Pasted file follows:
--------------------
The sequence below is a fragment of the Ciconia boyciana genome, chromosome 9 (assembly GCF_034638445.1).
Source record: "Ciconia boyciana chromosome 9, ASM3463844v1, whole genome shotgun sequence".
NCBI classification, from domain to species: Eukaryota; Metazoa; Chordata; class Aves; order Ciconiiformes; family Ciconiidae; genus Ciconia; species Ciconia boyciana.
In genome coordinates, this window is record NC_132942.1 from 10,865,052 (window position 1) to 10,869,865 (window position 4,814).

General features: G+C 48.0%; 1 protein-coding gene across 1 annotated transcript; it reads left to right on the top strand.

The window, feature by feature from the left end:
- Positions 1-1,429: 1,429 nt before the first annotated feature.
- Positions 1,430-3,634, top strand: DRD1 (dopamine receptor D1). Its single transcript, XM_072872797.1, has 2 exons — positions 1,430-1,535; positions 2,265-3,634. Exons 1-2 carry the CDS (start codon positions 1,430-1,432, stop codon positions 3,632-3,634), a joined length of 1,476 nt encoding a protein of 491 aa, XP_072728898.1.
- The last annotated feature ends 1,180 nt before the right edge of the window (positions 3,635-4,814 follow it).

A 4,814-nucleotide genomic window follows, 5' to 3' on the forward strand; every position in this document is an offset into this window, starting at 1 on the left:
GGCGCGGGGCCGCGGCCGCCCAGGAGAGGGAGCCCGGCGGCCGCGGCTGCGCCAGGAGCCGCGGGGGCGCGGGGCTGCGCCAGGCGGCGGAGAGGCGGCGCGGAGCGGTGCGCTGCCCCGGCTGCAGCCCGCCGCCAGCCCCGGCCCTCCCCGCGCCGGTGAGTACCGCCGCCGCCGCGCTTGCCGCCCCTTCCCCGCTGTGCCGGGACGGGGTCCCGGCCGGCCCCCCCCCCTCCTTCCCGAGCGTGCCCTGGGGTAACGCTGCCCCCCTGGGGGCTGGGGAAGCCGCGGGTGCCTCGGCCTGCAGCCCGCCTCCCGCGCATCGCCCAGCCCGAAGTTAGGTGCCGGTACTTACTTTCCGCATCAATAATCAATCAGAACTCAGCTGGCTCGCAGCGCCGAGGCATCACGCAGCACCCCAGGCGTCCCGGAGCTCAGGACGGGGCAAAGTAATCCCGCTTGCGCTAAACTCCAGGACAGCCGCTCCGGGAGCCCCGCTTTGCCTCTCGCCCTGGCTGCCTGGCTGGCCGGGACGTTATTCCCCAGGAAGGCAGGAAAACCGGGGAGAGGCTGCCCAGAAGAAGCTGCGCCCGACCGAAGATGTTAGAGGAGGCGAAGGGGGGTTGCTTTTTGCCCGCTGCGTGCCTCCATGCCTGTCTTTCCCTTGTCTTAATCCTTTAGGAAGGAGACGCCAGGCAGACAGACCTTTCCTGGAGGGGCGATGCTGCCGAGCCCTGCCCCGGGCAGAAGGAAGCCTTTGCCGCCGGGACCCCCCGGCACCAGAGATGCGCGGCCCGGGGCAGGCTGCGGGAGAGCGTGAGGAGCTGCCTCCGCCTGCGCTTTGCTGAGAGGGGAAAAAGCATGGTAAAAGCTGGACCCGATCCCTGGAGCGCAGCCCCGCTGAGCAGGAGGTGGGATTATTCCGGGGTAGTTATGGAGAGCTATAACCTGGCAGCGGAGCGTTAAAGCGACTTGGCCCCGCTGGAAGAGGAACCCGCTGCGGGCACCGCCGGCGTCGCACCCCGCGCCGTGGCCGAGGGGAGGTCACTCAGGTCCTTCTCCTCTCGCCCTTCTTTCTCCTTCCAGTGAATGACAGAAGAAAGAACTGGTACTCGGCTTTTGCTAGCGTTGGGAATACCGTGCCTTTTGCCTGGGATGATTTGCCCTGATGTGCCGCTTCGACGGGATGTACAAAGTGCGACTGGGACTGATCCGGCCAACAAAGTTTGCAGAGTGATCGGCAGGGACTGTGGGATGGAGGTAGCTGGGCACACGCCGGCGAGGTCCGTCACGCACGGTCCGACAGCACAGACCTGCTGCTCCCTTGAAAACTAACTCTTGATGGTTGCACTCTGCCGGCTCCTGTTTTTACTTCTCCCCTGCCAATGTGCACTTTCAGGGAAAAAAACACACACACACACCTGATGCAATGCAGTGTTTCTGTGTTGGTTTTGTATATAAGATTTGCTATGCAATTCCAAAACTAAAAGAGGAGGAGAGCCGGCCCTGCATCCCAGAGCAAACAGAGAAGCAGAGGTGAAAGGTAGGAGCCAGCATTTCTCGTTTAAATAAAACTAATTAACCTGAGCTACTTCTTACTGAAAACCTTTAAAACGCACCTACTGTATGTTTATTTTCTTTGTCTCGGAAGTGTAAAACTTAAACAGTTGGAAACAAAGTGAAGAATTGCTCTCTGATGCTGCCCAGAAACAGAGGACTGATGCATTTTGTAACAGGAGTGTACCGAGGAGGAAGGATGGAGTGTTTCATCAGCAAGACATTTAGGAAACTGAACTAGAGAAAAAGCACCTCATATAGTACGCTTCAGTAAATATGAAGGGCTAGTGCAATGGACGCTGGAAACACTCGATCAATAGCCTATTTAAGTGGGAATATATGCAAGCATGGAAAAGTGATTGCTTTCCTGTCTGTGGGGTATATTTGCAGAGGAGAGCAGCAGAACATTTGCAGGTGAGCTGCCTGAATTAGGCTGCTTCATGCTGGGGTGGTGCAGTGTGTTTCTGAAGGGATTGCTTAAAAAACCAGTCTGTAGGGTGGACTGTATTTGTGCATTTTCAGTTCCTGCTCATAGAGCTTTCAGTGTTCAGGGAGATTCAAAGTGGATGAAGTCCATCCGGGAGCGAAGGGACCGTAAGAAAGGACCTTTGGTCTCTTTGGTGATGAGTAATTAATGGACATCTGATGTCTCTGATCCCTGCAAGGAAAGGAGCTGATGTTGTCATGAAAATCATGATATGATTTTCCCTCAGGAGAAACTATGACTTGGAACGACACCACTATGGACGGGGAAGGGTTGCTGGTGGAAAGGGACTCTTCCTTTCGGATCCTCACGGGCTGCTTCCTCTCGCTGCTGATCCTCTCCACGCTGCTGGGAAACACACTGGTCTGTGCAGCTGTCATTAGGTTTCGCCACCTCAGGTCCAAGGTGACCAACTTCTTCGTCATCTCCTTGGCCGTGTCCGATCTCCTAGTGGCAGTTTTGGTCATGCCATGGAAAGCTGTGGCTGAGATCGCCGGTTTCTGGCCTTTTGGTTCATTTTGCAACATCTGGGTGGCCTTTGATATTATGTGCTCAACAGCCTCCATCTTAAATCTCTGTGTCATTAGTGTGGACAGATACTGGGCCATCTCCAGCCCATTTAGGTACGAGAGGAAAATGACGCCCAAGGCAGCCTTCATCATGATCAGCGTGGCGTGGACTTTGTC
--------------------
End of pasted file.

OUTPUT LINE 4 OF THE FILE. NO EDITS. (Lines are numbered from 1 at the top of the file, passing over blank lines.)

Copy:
In genome coordinates, this window is record NC_132942.1 from 10,865,052 (window position 1) to 10,869,865 (window position 4,814).